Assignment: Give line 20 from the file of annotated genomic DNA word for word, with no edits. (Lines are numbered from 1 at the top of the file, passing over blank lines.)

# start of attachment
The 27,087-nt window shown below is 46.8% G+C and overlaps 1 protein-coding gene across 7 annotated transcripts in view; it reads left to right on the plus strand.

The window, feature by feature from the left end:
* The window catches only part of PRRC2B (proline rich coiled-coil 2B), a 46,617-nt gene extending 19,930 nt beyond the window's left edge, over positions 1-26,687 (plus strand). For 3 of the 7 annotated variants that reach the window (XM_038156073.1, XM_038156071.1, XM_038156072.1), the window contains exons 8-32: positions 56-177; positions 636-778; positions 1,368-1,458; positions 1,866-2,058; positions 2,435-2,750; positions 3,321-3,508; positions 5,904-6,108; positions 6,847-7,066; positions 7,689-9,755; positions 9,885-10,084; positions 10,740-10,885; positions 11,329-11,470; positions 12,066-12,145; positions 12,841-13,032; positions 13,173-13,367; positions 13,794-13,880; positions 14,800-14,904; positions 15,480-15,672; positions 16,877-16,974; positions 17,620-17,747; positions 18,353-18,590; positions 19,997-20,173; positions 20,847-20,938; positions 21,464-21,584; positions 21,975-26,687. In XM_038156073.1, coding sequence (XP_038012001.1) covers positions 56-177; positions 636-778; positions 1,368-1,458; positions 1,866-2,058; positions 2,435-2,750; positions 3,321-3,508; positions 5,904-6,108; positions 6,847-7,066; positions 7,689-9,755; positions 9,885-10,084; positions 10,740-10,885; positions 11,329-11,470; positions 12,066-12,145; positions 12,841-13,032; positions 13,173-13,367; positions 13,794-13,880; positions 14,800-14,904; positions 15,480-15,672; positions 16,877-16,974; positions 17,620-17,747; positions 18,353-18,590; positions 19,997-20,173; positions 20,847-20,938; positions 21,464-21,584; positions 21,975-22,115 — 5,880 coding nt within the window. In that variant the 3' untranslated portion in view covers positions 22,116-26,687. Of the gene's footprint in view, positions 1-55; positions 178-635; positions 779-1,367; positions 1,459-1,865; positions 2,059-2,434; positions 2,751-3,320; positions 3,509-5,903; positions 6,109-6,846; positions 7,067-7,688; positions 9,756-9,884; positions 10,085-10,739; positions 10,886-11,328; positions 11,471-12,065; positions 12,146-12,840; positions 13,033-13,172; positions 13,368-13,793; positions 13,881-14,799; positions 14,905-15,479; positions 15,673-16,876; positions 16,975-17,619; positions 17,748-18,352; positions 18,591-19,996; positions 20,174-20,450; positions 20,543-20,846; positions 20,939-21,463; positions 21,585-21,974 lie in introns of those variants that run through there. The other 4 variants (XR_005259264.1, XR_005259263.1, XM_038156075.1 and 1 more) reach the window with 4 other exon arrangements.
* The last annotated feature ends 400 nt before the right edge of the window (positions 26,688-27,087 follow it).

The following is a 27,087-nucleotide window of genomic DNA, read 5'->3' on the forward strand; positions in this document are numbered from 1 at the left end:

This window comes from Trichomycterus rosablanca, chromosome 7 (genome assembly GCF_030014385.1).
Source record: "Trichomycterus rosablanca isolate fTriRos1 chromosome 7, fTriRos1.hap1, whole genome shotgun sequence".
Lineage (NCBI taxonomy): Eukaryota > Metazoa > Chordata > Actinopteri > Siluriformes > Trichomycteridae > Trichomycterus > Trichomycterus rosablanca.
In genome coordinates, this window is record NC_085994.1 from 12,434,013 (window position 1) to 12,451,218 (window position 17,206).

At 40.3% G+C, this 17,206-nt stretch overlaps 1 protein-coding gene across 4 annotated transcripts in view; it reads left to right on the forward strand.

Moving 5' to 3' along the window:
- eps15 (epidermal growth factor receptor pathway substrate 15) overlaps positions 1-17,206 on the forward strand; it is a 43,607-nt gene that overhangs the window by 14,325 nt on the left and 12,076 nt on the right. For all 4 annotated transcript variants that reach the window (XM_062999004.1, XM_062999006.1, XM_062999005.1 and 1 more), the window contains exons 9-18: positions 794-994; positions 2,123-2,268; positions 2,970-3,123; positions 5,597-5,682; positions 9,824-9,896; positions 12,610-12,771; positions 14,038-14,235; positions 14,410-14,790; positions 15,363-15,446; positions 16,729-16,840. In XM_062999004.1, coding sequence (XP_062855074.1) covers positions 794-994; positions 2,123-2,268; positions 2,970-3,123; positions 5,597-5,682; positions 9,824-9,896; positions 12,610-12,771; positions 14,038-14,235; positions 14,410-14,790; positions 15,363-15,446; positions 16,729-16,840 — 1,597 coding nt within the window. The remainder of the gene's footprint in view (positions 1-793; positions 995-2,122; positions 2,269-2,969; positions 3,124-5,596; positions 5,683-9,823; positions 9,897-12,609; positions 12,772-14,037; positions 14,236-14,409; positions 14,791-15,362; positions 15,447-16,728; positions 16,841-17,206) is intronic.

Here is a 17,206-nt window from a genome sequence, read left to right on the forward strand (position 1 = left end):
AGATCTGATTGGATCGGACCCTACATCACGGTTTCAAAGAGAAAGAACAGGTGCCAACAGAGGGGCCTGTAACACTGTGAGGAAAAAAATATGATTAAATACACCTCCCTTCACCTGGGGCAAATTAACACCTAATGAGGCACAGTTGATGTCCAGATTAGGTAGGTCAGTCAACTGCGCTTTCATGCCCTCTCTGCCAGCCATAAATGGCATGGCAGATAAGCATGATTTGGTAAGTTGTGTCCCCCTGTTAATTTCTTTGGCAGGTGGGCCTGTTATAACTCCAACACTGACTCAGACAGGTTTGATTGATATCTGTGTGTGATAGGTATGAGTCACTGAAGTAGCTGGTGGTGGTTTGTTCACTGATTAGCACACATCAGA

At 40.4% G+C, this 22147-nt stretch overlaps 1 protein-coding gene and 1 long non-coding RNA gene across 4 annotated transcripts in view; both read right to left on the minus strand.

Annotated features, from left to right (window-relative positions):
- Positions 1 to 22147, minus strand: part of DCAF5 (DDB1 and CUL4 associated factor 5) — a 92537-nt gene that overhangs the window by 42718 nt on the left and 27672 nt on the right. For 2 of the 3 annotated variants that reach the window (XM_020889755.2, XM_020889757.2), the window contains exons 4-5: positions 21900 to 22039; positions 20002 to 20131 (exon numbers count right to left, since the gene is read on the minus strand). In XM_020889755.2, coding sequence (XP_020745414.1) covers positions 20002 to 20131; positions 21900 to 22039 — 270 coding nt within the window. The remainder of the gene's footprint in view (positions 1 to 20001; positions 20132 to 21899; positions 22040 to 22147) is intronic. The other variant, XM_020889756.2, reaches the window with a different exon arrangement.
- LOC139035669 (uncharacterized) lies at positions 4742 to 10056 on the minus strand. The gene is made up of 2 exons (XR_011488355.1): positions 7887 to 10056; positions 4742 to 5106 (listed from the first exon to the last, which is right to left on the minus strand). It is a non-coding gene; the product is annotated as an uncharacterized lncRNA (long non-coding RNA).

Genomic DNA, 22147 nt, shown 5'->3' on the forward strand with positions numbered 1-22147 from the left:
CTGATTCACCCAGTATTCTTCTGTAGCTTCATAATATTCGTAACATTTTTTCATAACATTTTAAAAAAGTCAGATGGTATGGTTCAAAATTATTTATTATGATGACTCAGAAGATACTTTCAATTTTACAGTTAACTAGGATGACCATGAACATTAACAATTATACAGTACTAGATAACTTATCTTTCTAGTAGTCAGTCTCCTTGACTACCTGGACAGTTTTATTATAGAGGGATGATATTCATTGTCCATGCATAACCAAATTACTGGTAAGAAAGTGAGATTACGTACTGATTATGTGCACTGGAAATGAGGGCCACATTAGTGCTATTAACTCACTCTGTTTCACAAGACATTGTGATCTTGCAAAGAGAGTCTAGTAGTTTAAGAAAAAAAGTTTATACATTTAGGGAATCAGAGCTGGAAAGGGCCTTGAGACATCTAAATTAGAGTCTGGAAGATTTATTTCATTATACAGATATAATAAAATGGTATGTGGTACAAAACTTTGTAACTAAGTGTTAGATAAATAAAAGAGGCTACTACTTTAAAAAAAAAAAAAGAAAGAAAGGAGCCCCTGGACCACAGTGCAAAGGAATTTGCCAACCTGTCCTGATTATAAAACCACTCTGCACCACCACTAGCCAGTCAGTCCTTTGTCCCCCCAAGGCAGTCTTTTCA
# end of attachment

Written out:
CTGATTCACCCAGTATTCTTCTGTAGCTTCATAATATTCGTAACATTTTTTCATAACATTTTAAAAAAGTCAGATGGTATGGTTCAAAATTATTTATTATGATGACTCAGAAGATACTTTCAATTTTACAGTTAACTAGGATGACCATGAACATTAACAATTATACAGTACTAGATAACTTATCTTTCTAGTAGTCAGTCTCCTTGACTACCTGGACAGTTTTATTATAGAGGGATGATATTCATTGTCCATGCATAACCAAATTACTGGTAAGAAAGTGAGATTACGTACTGATTATGTGCACTGGAAATGAGGGCCACATTAGTGCTATTAACTCACTCTGTTTCACAAGACATTGTGATCTTGCAAAGAGAGTCTAGTAGTTTAAGAAAAAAAGTTTATACATTTAGGGAATCAGAGCTGGAAAGGGCCTTGAGACATCTAAATTAGAGTCTGGAAGATTTATTTCATTATACAGATATAATAAAATGGTATGTGGTACAAAACTTTGTAACTAAGTGTTAGATAAATAAAAGAGGCTACTACTTTAAAAAAAAAAAAAGAAAGAAAGGAGCCCCTGGACCACAGTGCAAAGGAATTTGCCAACCTGTCCTGATTATAAAACCACTCTGCACCACCACTAGCCAGTCAGTCCTTTGTCCCCCCAAGGCAGTCTTTTCA